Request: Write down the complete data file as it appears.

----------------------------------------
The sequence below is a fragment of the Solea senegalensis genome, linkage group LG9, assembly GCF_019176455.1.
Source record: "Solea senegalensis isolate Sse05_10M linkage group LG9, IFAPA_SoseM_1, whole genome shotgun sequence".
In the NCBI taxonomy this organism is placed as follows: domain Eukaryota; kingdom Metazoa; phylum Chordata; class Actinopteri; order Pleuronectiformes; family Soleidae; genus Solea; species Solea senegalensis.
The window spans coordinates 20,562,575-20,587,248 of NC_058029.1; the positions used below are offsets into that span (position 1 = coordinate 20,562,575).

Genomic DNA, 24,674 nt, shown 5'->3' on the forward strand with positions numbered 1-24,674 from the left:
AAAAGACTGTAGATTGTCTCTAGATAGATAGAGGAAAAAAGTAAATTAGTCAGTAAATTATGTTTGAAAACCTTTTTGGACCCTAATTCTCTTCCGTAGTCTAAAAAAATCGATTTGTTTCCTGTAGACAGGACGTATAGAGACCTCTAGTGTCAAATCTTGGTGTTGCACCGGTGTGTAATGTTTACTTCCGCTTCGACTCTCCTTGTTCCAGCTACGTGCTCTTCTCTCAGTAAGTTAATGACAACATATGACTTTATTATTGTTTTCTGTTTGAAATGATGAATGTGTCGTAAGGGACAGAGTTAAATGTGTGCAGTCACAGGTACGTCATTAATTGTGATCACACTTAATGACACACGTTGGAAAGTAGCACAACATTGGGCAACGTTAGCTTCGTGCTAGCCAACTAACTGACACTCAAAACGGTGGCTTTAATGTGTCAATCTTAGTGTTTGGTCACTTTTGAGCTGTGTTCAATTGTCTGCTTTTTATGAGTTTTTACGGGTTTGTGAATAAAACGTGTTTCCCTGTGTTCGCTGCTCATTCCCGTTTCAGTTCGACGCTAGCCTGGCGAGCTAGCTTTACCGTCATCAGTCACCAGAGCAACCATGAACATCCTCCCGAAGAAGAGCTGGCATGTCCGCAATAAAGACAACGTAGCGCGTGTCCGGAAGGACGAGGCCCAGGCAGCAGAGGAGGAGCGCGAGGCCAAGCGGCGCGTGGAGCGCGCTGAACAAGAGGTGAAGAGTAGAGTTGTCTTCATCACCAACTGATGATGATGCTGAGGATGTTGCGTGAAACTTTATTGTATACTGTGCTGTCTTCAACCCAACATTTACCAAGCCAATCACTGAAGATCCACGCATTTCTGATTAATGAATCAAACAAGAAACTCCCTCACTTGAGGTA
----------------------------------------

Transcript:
The sequence below is a fragment of the Solea senegalensis genome, linkage group LG9, assembly GCF_019176455.1.
Source record: "Solea senegalensis isolate Sse05_10M linkage group LG9, IFAPA_SoseM_1, whole genome shotgun sequence".
In the NCBI taxonomy this organism is placed as follows: domain Eukaryota; kingdom Metazoa; phylum Chordata; class Actinopteri; order Pleuronectiformes; family Soleidae; genus Solea; species Solea senegalensis.
The window spans coordinates 20,562,575-20,587,248 of NC_058029.1; the positions used below are offsets into that span (position 1 = coordinate 20,562,575).

Genomic DNA, 24,674 nt, shown 5'->3' on the forward strand with positions numbered 1-24,674 from the left:
AAAAGACTGTAGATTGTCTCTAGATAGATAGAGGAAAAAAGTAAATTAGTCAGTAAATTATGTTTGAAAACCTTTTTGGACCCTAATTCTCTTCCGTAGTCTAAAAAAATCGATTTGTTTCCTGTAGACAGGACGTATAGAGACCTCTAGTGTCAAATCTTGGTGTTGCACCGGTGTGTAATGTTTACTTCCGCTTCGACTCTCCTTGTTCCAGCTACGTGCTCTTCTCTCAGTAAGTTAATGACAACATATGACTTTATTATTGTTTTCTGTTTGAAATGATGAATGTGTCGTAAGGGACAGAGTTAAATGTGTGCAGTCACAGGTACGTCATTAATTGTGATCACACTTAATGACACACGTTGGAAAGTAGCACAACATTGGGCAACGTTAGCTTCGTGCTAGCCAACTAACTGACACTCAAAACGGTGGCTTTAATGTGTCAATCTTAGTGTTTGGTCACTTTTGAGCTGTGTTCAATTGTCTGCTTTTTATGAGTTTTTACGGGTTTGTGAATAAAACGTGTTTCCCTGTGTTCGCTGCTCATTCCCGTTTCAGTTCGACGCTAGCCTGGCGAGCTAGCTTTACCGTCATCAGTCACCAGAGCAACCATGAACATCCTCCCGAAGAAGAGCTGGCATGTCCGCAATAAAGACAACGTAGCGCGTGTCCGGAAGGACGAGGCCCAGGCAGCAGAGGAGGAGCGCGAGGCCAAGCGGCGCGTGGAGCGCGCTGAACAAGAGGTGAAGAGTAGAGTTGTCTTCATCACCAACTGATGATGATGCTGAGGATGTTGCGTGAAACTTTATTGTATACTGTGCTGTCTTCAACCCAACATTTACCAAGCCAATCACTGAAGATCCACGCATTTCTGATTAATGAATCAAACAAGAAACTCCCTCACTTGAGGTA